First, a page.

Feedback across the Generations, from Millennials to Baby Boomers

Employers constantly have to give feedback to multi-generational employees, from Millennials to Baby Boomers. By doing it well, they can build a stronger culture, drive greater productivity and create and maintain better relationships.

Today’s post is by Margie Mauldin, author of Feedback Revolution (CLICK HERE to get your copy).

The term, “generation gap,” became popular in the 1960s. And today, more than ever, it’s showing up in the workplace, where differences among the generations – and the communications challenges those differences present – are increasing with a record number of generations working together.  People are living longer and, therefore, working longer. As a result, it’s possible to find four and five generations in one work environment today.

The opportunities and benefits of this situation are huge, yet sometimes ignored. And the confusion between a “generation gap” and a “communications gap” are often misunderstood. By understanding generational differences, employers can provide more relevant feedback to their employees thereby building greater productivity, better relationships and more collaborative cultures.

In this multi-generational workforce, a manager must know how to reach each age group with effective feedback. If you approach the modern, multi-generational workforce with these thoughts in mind, you will be able to tailor your feedback to both the employee’s particular needs and that that same employee’s generational expectations. From the Millennial to the Baby Boomer generations, following is insight on how they best receive feedback, as well as tips for their employers to effectively deliver that feedback:


Be specific with all feedback, and get to the point quickly. Use Millennials’ impatience to your advantage, setting up goals and deliverables that can be achieved quickly. Conversely, use your feedback sessions to show them that in some cases, slow and steady can also be effective. Use Millennial’s technology comfort levels to your advantage – and to the advantage of your feedback. Email, text messages, video chats and PowerPoint presentations can be effective with this generation. Make lists and summaries of feedback, have the millennial employee do the same, and then compare lists. Add humor and, if appropriate, irony, to your feedback session. They appreciate humor!

Generation X

Generation X employees love challenges, so make sure their work (and your feedback) includes stimulating projects and thought-provoking responsibilities. Find areas where flexibility and nonstandard approaches to tasks can be implemented. Consider that Generation X employees are likely to resist responsibilities that limit their family time, so negotiate the balance that best suits your employee’s family concerns with your business goals. Provide a printed copy of their evaluation, something tangible that they can take home. Offer further training if you feel – or more importantly, if they feel – that their potential is not fully tapped. Reward positive performance quickly – don’t wait.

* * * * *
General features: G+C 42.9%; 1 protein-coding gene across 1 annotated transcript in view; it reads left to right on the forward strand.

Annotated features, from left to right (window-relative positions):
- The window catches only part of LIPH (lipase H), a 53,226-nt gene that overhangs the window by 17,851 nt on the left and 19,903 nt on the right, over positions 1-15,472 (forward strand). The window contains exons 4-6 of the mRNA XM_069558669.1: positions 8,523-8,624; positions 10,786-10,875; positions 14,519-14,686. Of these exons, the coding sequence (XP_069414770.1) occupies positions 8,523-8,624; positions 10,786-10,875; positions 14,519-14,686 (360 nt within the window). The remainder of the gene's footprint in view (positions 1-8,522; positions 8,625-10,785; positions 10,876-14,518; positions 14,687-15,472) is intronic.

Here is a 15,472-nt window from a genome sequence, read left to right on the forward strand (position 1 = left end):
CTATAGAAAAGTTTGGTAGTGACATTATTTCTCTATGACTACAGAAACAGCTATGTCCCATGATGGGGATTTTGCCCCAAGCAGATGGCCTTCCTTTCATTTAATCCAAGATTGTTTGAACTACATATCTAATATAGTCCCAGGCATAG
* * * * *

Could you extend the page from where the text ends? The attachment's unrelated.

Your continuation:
Generation Jones

Generation Jones’ employees have reached the stage of their careers where they are willing (and determined!) to be discerning. Be prepared for pushback or negotiation when offering new responsibilities. They are used to having plenty of choices, so structure your feedback sessions, when possible, and offer different options. Tailor your feedback to include appealing incentives. Discuss the type of options that might appeal to them, such as a flexible schedule – which could be worth more to them than a raise. Bring big questions to the feedback session, such as long-term goals, security and late-stage career growth.

Baby Boomers

Boomers are an extremely diverse group. They are willing and eager to experiment with innovation and creativity. Big goals are super important to Boomers, who are eager to make sure that they have “made their mark” – so your feedback sessions should be aimed at determining the employee’s goals. Be aware that retirement and financial security is top of mind for Boomers, so feedback sessions should include acknowledgement of planning, strategizing and reaching goals. Listen to the employee, as Boomers have both opinions and the experience to back up their options. Learn from the Baby Boomer employee, as their feedback can be invaluable for your business, as well.

The best way to bridge generation gaps is to bring them together, depending on the generational composition of your team. Embrace different styles of thinking, as well as different ages. Older-generational employees can show the younger ones “the ropes.” Younger members who are more comfortable with technology can show the older-generational employees how to use some of the new tools. With effective feedback, multi-generations can bring multi-faceted communications and ageless opportunities to the workplace.

Feedback RevolutionMarjorie (Margie) M. Mauldin is the author of Feedback Revolution (CLICK HERE to get your copy). She’s also Executive Forum’s founder and president and she works with Fortune-100 companies, government agencies and municipalities on leadership and feedback training helping them improve their results, outcomes and business relationships. For more information, visit, or For questions, please contact Margie directly at

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Photo: Millennials Jam Workshop by ITU Pictures

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